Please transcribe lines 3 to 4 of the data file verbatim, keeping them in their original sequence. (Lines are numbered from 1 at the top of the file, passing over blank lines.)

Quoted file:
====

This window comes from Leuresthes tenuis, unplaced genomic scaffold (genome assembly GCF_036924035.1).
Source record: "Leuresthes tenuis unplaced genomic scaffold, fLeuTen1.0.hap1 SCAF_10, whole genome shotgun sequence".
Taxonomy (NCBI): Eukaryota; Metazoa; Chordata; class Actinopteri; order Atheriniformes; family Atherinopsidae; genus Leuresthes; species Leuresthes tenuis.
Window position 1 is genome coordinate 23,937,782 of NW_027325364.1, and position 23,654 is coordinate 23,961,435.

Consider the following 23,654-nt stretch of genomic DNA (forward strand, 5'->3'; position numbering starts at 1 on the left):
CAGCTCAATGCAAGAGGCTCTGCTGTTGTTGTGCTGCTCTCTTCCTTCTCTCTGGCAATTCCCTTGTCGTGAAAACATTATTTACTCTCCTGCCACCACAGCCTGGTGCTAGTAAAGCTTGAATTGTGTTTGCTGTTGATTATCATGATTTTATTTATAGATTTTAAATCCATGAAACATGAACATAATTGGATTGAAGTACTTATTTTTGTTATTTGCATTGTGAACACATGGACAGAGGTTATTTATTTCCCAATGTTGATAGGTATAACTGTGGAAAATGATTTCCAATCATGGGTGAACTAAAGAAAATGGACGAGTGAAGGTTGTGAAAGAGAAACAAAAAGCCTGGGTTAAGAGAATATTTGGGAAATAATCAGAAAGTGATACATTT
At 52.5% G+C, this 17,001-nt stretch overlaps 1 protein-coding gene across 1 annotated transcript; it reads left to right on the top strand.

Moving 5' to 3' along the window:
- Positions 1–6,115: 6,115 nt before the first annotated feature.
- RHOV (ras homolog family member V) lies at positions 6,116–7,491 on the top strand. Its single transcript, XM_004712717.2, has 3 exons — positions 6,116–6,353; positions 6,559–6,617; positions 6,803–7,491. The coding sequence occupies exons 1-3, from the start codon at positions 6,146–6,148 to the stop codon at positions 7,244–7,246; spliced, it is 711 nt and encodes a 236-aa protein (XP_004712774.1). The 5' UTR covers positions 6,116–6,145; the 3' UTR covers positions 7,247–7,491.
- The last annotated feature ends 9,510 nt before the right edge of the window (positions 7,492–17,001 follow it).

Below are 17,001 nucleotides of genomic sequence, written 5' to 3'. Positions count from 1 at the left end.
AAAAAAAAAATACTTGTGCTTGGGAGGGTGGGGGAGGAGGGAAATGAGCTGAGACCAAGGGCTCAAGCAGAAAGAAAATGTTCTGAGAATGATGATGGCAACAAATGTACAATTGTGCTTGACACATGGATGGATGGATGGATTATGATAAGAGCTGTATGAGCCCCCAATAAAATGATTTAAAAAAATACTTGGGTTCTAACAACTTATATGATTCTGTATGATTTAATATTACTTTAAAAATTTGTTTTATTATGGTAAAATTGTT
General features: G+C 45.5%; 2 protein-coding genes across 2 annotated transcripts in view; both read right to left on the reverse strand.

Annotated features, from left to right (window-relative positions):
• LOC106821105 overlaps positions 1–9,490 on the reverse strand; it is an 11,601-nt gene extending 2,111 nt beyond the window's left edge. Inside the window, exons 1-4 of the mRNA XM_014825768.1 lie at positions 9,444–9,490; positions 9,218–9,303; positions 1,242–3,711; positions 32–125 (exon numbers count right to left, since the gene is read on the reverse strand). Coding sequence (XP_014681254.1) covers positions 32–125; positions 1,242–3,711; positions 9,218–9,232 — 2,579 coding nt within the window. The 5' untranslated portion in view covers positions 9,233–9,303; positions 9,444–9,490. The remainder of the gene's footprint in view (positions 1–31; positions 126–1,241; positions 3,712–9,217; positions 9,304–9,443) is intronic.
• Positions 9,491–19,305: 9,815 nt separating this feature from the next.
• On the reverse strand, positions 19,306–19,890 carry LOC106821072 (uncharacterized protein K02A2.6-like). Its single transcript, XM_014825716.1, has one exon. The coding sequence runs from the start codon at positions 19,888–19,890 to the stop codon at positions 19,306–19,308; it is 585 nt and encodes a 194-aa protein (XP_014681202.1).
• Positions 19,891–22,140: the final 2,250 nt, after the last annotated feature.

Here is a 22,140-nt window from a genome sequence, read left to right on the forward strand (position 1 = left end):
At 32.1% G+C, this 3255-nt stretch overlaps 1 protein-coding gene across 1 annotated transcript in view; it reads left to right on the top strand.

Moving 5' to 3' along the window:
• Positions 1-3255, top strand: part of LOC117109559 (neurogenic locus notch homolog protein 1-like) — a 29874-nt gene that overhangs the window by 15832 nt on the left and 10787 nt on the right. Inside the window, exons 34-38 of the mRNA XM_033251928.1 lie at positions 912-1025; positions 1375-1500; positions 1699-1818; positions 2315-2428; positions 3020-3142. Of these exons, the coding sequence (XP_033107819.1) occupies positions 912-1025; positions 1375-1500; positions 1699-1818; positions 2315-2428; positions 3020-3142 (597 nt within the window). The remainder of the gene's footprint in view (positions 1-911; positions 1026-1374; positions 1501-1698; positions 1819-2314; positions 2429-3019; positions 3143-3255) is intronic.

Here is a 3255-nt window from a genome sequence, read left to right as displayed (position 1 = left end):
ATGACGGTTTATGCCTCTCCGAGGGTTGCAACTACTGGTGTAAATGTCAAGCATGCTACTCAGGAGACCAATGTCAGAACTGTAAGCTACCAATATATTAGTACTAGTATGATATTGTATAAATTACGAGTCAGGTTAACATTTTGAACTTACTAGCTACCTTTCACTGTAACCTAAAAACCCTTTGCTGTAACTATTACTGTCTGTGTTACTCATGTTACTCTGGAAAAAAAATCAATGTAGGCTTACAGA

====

Taxonomy (NCBI): Eukaryota; Metazoa; Chordata; class Actinopteri; order Atheriniformes; family Atherinopsidae; genus Leuresthes; species Leuresthes tenuis.
Window position 1 is genome coordinate 23,937,782 of NW_027325364.1, and position 23,654 is coordinate 23,961,435.